- Fashion Week brings together clothing buyers, designers and insiders
- What happens there affects the everyday consumer in subtle ways
- Style, cut, color and pattern can jump from the runway into your closet
- Fashion Week events, say insiders, encourage creativity in addition to commerce
The international Fashion Week crowd has packed up its tents and menagerie of models in New York and moved on to London. After that, it's Milan and finally, Paris.
Meanwhile those unfamiliar to the Lincoln Center Fashion Week tents, where runway shows and designer presentations take over the city twice a year, are left wondering in a dust of sequins and a lingering cloud of Chanel No. 5: Why all the fashionable fuss? How does Fashion Week impact me and what I wear daily?
"On a strictly business level, it's a $350 million a year business," said Steven Kolb, the CEO of the Council of Fashion Designers of America. "It's the second largest industry in New York City after finance. It isn't just these design jobs, it's the retail jobs, it's the truckers who drive the deliveries around to stores, it's the editors. It's a big, big business."
Particularly in New York, Fashion Week is more for the benefit of the buyers, or the people who decide what items to stock in department stores or boutiques for the upcoming season.
From there, Fashion Week designs will eventually trickle down into mass market retail. Garments that debuted on the runway this week may not be hanging from the racks of your local T.J.Maxx anytime soon, but you'll see their influence in the shades, patterns and cuts of mass produced items.
If the nearly 200 designers who showcased their lines during Fashion Week are any indication, by spring, the masses will be wearing skirt suits, sheer overlays, blush tones, edgy prints, sexy cutouts and head scarves.
Tamara Albu, an associate professor of fashion design at Parsons The New School of Design, said even for consumers who are "just not that into it," -- it being fashion -- the industry's influence is unavoidable.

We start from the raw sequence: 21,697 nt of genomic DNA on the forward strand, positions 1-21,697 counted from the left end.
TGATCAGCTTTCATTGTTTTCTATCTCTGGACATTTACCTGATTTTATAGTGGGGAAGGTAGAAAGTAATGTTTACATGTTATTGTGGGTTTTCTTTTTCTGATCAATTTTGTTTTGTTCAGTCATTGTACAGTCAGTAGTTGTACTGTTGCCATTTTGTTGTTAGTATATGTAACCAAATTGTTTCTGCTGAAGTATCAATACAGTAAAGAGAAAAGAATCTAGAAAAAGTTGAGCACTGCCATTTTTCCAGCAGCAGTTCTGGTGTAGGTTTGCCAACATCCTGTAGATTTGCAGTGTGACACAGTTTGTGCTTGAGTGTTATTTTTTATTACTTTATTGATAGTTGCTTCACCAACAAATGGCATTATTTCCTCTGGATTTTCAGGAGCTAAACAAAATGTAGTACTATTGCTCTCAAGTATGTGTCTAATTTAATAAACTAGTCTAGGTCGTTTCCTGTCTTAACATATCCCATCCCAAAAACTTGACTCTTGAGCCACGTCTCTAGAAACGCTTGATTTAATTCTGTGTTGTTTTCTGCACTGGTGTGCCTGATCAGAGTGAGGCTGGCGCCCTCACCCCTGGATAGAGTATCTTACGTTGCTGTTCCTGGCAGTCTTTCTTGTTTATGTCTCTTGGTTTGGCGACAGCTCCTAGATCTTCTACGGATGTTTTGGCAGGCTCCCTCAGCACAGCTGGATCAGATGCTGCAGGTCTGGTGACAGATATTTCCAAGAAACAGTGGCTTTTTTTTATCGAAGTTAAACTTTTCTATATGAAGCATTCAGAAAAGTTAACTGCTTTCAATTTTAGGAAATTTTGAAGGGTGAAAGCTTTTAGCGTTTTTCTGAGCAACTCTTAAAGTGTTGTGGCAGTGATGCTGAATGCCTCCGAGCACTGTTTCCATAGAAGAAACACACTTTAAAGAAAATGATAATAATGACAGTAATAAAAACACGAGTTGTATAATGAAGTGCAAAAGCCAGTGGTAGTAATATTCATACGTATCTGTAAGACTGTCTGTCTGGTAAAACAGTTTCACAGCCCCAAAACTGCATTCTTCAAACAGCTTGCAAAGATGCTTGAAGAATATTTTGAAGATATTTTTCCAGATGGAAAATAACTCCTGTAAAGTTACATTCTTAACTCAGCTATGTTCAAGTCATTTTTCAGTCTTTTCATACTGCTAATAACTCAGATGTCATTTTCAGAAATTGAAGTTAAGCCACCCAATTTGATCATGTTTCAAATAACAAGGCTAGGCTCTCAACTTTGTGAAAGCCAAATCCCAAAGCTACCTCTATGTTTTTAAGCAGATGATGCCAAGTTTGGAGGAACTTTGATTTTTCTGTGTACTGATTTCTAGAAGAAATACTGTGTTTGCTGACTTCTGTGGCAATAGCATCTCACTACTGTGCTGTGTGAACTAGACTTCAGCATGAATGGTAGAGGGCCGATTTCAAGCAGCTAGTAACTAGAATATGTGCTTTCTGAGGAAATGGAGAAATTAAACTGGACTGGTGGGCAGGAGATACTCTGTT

"Whether we like it or not, whether we want it or not, we are constantly bombarded by information, which, of course, includes fashion," she said.
"The manufacturers may translate those specific details to more affordable versions that may be trickled down to mass production garments soon after the shows are over. Being totally oblivious about fashion elements would not exclude the fashion from an uninterested person's wardrobe," she said.
Insiders assert the pomp, circumstance and air kisses of Fashion Week don't just matter to the economy and your closet; they encourage creativity just like events that celebrate any other medium, such as music or fine art.
"It's not just frivolous. It's an entire industry of ideas and marrying the art of commerce with it," said Anne Kwon Keane, fashion director for Lucky magazine.
And while most runway looks, like the pink feathered Badgley Mischka gown or Tracy Reese's sequined pants, may seem a little extravagant for the business casual set, Keane, Kolb and Albu agree, there's still a takeaway: silhouettes, textures, colors, tailoring details and ideas on how to accessorize.
"It's a presentation of ideas and when thoughtfully put forward the impact can be really wide-reaching," Keane said.
"It can be whatever it needs to be to a consumer no matter the price point and that person's personality," Kolb said.
Others, like New York-based photographer Mike Mellia, remain skeptical. On Thursday, Mellia will open his latest exhibition, "The Death of Fashion," which questions whether Fashion Week "has become an anonymous repeating stereotype."
Still Mellia acknowledges fashion's power.
"Fashion's goal is to place itself on an aspirational pedestal because it seeks to transform art into commerce. As a result, the social reach of fashion is often greater than that of traditional art in today's society," Mellia said.
Are you a fashionista, or do you find the fashion industry irrelevant? Share your thoughts in the comments section below.